Marijuana is an amazing plant with an even more amazing history. Its uses date back before our civilization was even a thought.
Traces of marijuana were found in 2,500-year-old wooden artifacts in China.
Scrolls found in Ancient Egypt suggested Egyptians used cannabis to cure cataracts and sore eyes. Ancient literature from Egypt that dates back to 1700 BC also mentions cannabis grounded down to honey and used as an anti-inflammatory.
When the tomb of Egyptian pharaoh Rameses II was discovered, archaeologists were shocked to find traces of cannabis pollen on his body. Rameses died in 1213 BC. Archaeologists also found traces of hemp in the tomb of the pharaoh Amenophis IV, who died in 1335 BC.
If early civilizations had such a remarkable relationship with marijuana, why is it so taboo today?
As the slave trade reached its height during the 16th century, products like cannabis were also sold and shipped to the Americas from the Middle East. Once white colonialists were introduced to pipe smoking (tobacco) by the Native Americans, the recreational use of cannabis started to become more popular.
The United States has had a rocky relationship with marijuana that dates back to the Colonial Era.
In the early stages of America, the U.S. government encouraged the production of hemp, which is also a cannabis plant. Hemp was used in the production of rope, sails, clothing, etc.–very similar to how cotton is used today. Hemp became a very lucrative resource for anyone who could properly grow it. Marijuana also became a popular ingredient in medicinal products and was also sold in pharmacies. This frightened the very powerful cotton industry. Hemp would end up being a serious threat to cotton unless thwarted.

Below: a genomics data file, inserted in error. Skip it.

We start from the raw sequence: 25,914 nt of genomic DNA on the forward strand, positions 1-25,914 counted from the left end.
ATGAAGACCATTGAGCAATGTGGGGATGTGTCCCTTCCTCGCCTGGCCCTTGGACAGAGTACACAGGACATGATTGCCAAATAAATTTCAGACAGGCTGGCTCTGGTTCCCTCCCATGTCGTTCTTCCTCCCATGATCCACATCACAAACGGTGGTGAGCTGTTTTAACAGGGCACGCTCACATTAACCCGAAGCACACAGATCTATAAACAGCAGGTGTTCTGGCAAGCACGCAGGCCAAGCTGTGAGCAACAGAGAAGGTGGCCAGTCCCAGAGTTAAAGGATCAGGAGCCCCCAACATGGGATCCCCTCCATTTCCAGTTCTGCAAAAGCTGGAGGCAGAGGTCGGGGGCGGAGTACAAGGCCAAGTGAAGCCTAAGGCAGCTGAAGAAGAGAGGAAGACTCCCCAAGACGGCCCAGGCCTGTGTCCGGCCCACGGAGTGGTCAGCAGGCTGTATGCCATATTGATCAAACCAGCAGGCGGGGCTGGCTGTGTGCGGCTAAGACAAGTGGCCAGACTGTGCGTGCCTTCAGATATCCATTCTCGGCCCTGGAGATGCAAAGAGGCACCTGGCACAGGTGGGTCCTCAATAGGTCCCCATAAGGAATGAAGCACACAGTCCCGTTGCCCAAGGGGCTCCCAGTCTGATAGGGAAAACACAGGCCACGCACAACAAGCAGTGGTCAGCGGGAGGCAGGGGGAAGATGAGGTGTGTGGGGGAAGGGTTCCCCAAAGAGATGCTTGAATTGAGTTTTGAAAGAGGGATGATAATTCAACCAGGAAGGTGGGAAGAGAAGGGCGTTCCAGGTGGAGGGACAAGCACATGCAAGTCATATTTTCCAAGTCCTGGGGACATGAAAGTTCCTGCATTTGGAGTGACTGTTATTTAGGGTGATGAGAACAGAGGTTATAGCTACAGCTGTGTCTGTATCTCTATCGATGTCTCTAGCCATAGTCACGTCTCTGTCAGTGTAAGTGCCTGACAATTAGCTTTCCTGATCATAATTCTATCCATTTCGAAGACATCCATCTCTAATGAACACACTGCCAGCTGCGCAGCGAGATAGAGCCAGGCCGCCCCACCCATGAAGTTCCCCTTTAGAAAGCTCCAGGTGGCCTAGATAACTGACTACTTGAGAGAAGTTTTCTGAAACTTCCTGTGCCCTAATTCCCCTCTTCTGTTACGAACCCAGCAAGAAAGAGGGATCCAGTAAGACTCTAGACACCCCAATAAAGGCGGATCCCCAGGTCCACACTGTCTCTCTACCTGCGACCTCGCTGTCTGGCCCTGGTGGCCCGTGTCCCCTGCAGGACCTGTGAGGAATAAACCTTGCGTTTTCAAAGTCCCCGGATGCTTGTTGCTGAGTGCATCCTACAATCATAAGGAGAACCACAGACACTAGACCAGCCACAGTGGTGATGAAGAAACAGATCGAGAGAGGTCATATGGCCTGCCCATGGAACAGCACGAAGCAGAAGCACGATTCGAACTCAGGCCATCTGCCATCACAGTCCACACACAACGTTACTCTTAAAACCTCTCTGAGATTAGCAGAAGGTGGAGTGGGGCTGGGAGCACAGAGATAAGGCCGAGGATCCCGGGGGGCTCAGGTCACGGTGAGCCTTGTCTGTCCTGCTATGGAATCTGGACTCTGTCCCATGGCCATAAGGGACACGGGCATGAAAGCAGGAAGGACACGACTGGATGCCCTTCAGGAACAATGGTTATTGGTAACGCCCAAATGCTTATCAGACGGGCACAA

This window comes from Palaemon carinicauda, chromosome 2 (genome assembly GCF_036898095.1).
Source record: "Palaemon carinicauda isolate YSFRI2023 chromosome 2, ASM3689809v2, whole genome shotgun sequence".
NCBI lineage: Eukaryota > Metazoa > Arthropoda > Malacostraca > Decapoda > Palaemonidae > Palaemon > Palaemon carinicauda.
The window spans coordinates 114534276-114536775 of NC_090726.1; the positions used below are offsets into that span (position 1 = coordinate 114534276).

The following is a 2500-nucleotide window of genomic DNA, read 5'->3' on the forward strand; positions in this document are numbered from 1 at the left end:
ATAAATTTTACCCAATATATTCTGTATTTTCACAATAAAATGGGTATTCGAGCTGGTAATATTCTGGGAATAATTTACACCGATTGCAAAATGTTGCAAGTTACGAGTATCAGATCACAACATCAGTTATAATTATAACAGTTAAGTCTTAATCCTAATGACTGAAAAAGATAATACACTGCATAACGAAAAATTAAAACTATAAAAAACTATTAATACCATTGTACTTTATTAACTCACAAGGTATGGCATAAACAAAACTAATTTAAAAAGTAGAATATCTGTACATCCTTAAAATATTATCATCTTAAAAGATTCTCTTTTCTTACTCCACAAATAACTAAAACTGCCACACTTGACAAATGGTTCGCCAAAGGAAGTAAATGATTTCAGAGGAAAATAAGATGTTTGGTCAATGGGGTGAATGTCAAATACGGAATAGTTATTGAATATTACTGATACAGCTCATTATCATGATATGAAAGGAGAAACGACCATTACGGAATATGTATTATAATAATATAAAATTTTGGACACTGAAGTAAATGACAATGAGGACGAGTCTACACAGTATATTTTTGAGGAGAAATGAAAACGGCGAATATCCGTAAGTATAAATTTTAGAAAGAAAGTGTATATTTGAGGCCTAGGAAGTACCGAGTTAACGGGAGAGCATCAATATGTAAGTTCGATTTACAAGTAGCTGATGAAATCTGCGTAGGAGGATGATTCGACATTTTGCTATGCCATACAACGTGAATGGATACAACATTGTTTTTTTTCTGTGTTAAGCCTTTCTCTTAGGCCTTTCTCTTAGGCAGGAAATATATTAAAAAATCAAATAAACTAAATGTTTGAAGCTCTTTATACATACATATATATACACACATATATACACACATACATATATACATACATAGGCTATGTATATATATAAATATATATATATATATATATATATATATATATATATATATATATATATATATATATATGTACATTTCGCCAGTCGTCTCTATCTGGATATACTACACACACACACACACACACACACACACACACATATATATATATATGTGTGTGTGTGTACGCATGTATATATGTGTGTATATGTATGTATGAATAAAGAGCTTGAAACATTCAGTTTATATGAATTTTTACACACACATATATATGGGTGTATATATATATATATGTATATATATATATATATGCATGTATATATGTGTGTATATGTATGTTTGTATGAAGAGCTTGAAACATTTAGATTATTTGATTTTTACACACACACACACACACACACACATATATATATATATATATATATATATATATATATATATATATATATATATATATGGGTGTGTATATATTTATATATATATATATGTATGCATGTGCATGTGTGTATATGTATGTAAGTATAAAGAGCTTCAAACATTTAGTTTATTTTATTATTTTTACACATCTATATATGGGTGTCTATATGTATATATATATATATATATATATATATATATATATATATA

Insert the Mexican Revolution of 1910.
War awards governments the opportunity to change public perception and that’s exactly what America did.
After the Mexican Revolution ended in 1917, Mexican immigrants fled to the US seeking a better life. Since marijuana was a popular recreational drug to the Mexican people, it became associated with the immigrants. Fear-mongers and anti-drug campaigners began to sway public perception of the cannabis, deeming the drug a ‘menace.’
With the Great Depression looming, resentment for immigrants grew and so did Americans’ disdain for cannabis. By 1931, 29 states had outlawed cannabis.
In 1937, Congress passed the Marijuana Tax Act, which made use of the plant as a recreational drug illegal. It also stopped the scientific research and testing of marijuana. The industrial and commercial production of hemp became non-lucrative and the criminalization of cannabis would affect the lives of Black and brown people in America for decades.
Federal laws were enacted in the 1950s which set mandatory sentences for drug-related offenses. Although most mandatory penalties were repealed by 1970, marijuana laws would federally stay the same.
Insert President Reagan and the “War On Drugs.”
Reagan began his war on drugs after he was influenced by a parent’s movement against cannabis. He enacted the ‘Three strikes’ policy which came with life sentences for repeat drug offenders.
The war on drugs would have a drastic effect on the Black community for decades and its devastation still lingers today. According to data from the Associated Press and published by PBS, the Black incarceration rate in America exploded from about 600 per 100,000 people in 1970 to 1,808 in 2000.
This had a devastating impact on the Black family, as millions of Black fathers found themselves behind bars instead of providing for their loved ones.
Since then, local laws have become more lenient and public perception has changed when it comes to cannabis.
Despite still being illegal under federal law, 37 states have approved medical marijuana and 18 states have approved recreational use.
It’s only a matter of time when marijuana is legalized federally and when it is, the industry can finally blossom as it should have over a hundred years ago.